Walter was not a great singer but he could give a lyric a dramatic authority that lodged a song deep into your memory. It’s hard to believe that any set of sides were ever more perfectly engineered to blast out of South Side Chicago Jukeboxes!

On, ‘the threatening ‘You Better Watch Yourself’ below his harmonica doubles as a switchblade slicing the air powered by intoxicant fouled male bravado.

Or perhaps that should be doubles as a, ‘Saturday Night Special’ handgun waved to all and sundry in the joint as a signal – a declaration, that, ‘look out brothers and sisters! I’m a mean, mean dude and you had best not get in my way or mess with MY woman’.

More evidence here of Walter’s ability not simply to plug in to use the power of electricity to add volume to his harmonica but his understanding that testing the limits of the amplifiers could produce feedback and other distorting effects which he could harness to produce ever more individual and wondrous sounds.

There was something of the sorcerer about Walter – casting mysterious musical spells from a book unreadable to all but him.

Walter was a genius. He was also mean, moody and unreliable though he could be charming when he wanted to. Easily slighted, especially when drunk (and he was rarely without a bottle to hand) he was always one step, one sideways look, away from a fight.

His hungry indulgence in booze and drugs inevitably wore down his body and though his talent was immense it could not survive in its true glory beyond the late 1950s given the sustained onslaught of self abuse he visited upon it.

But when he was in his prime there was no one in Chicago or the whole wide world to touch him!

Walter, certain in his mastery of his instrument could play at the fastest tempos to whip an audience into a frenzy. But, like all the great musicians, he could exercise a mesmeric hold on his listeners playing at very slow tempo.

Listen to him on, ‘Quarter To Twelve’ sounding like some orchestral nocturnal spectre briefly visiting this material world to pass on some vital message.

I hear many things in the harmonica sounds of Little Walter.

I hear the cry and moan Buddy Guy heard.

I hear air renting sobs of pain, sly seduction, bitter rage – sometimes suppressed sometimes inescapably aimed right between our eyes and ears.

I hear terror and exultation, anxiety and ambition, lust, longing, and oceans of loss. Oceans of loss.

I hear a proud and angry grown man and a bewildered, bereft child.

I hear all the swirling sea of human emotions we are heir to drawn from the very air and brought to shining dramatic life through Walter’s miraculous sound.

A last treat – here he is, courtesy of the pen of blues godfather WIllie Dixon, with what has become a blues standard, ‘My Babe’.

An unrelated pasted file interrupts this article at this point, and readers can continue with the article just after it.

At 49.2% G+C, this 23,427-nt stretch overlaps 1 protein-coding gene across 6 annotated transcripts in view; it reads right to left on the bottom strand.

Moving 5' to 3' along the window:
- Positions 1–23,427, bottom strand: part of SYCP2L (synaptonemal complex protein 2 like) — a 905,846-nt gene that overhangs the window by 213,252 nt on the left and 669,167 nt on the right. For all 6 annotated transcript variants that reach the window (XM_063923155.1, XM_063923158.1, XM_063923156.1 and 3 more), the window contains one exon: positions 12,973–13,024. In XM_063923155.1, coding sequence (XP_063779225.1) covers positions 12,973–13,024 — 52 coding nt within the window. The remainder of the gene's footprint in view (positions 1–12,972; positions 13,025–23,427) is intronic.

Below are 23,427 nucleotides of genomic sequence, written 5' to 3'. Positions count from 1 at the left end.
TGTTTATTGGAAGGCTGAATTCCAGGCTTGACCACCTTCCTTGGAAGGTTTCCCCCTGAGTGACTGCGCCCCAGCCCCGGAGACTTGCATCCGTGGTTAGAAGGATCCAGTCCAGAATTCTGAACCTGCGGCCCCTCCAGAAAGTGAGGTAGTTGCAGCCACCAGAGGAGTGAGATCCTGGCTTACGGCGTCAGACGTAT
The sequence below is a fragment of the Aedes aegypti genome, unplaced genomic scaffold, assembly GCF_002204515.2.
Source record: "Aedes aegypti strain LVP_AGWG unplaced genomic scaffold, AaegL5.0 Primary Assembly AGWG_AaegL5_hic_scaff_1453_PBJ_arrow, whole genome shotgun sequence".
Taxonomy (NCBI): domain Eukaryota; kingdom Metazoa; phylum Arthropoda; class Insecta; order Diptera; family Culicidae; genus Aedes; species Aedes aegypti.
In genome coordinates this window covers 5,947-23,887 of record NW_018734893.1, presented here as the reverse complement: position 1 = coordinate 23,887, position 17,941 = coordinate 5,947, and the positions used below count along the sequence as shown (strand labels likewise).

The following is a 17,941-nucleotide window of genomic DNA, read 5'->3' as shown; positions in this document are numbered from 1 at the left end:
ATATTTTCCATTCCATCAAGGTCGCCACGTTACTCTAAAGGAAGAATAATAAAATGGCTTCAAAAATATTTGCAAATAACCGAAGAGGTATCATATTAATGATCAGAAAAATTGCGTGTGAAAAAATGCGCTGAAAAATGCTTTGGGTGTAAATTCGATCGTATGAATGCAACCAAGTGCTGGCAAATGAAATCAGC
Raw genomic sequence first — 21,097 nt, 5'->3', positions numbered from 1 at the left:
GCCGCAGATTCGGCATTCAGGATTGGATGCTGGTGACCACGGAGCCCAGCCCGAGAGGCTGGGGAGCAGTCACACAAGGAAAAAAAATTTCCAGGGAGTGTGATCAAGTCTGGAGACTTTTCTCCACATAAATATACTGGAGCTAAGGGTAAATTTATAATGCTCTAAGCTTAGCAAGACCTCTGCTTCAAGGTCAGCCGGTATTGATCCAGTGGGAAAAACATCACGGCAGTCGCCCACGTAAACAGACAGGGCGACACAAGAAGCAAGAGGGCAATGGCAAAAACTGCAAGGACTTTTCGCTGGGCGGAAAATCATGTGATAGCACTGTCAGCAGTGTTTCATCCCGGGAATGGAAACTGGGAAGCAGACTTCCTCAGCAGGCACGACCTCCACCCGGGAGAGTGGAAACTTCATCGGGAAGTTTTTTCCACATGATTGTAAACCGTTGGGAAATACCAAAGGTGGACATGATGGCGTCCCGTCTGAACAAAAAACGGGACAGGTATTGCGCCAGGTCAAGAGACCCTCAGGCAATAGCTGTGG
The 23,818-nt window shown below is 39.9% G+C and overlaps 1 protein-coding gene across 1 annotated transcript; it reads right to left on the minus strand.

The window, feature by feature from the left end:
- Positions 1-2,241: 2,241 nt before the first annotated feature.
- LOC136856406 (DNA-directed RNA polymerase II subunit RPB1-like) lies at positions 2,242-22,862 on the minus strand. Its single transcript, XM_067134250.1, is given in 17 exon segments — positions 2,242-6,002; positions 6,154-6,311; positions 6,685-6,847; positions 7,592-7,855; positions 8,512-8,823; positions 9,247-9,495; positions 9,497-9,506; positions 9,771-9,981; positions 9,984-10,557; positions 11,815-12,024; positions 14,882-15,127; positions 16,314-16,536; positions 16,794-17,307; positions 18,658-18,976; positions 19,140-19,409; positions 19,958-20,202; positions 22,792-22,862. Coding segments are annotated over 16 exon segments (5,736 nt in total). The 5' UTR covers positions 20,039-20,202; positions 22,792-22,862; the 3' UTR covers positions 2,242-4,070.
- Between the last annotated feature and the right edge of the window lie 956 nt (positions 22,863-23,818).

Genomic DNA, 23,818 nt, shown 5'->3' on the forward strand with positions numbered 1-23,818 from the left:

What a huge sound! No fooling, this is Chicago blues at its best – this is the stuff of life.

Goodnight Walter.

May your story be heard and your tears dried.

You gave us treasure from your magnificent gifts.

Your Sound will never die.

Notes

The Chess catalogue has zig zagged through many incarnations for reissue purposes with complications appearing and disappearing with frustrating frequency.

The compilation I listen to most is the Chess 50th Anniversary Collection. You could also investigate the sets from the Proper and Jasmine labels.

A record not to miss is, ‘The Blues World of Little Walter’ on blues specialist label Delmark. This is a quartet outing with Muddy Waters, Jimmy Rogers and Leroy Foster. Their 1950 version of ‘Rollin’ and Tumblin” will send shivers through your whole being.

Randy Newman : I Think It’s Going To Rain Today

Some days, some nights, Life can be a struggle.

Seems like Easy is getting Harder every day.

Every day.

High water rising everywhere.

Everywhere.

All the hedges blown down – strewn along the road.

You come naked and crying into the world and that’s how you’ll go out.

You inherit a world of trouble.

Flames rise up to scorch the sky.

Every morning you wonder how you’ll get through the hours until the darkness comes and you can somehow sleep.

Every night you wonder how you’ll get through the hours until you can find the energy to face the light for another day.

Nothing to be done.

Seems like your soul has hardened to steel.

Pale dead Moon.

Not even the murmur of a prayer.

Pink, pink, pink. pink Moon.

Ravens blackening the sky.

High water everywhere.

Scarecrows dressed in the latest styles.

Nothing at the end of the rainbow.

All the women came and went.

Not even the murmur of a prayer.

Two riders.

High water everywhere.

Going down three times.

Coming up twice.

I think it’s going to rain today.

You must say words as long as there are any.

Must go on.

Can’t go on.

Go on.

I  think it’s going to rain today.

 

 

 

Mary Chapin Carpenter : When Halley Came To Jackson

‘It’s not every night a comet comes around’

The current President of France Emmanuel Macron is a man, as you might expect, of Gallic flair and charm as well as vaulting ambition.

Un homme pour Le Grand Geste.

So when he visits other World leaders and presents a gift it’s not going to be a silver salver!

When he went to China Emmanuel gave his host a throroughbred Horse – Vesuvius.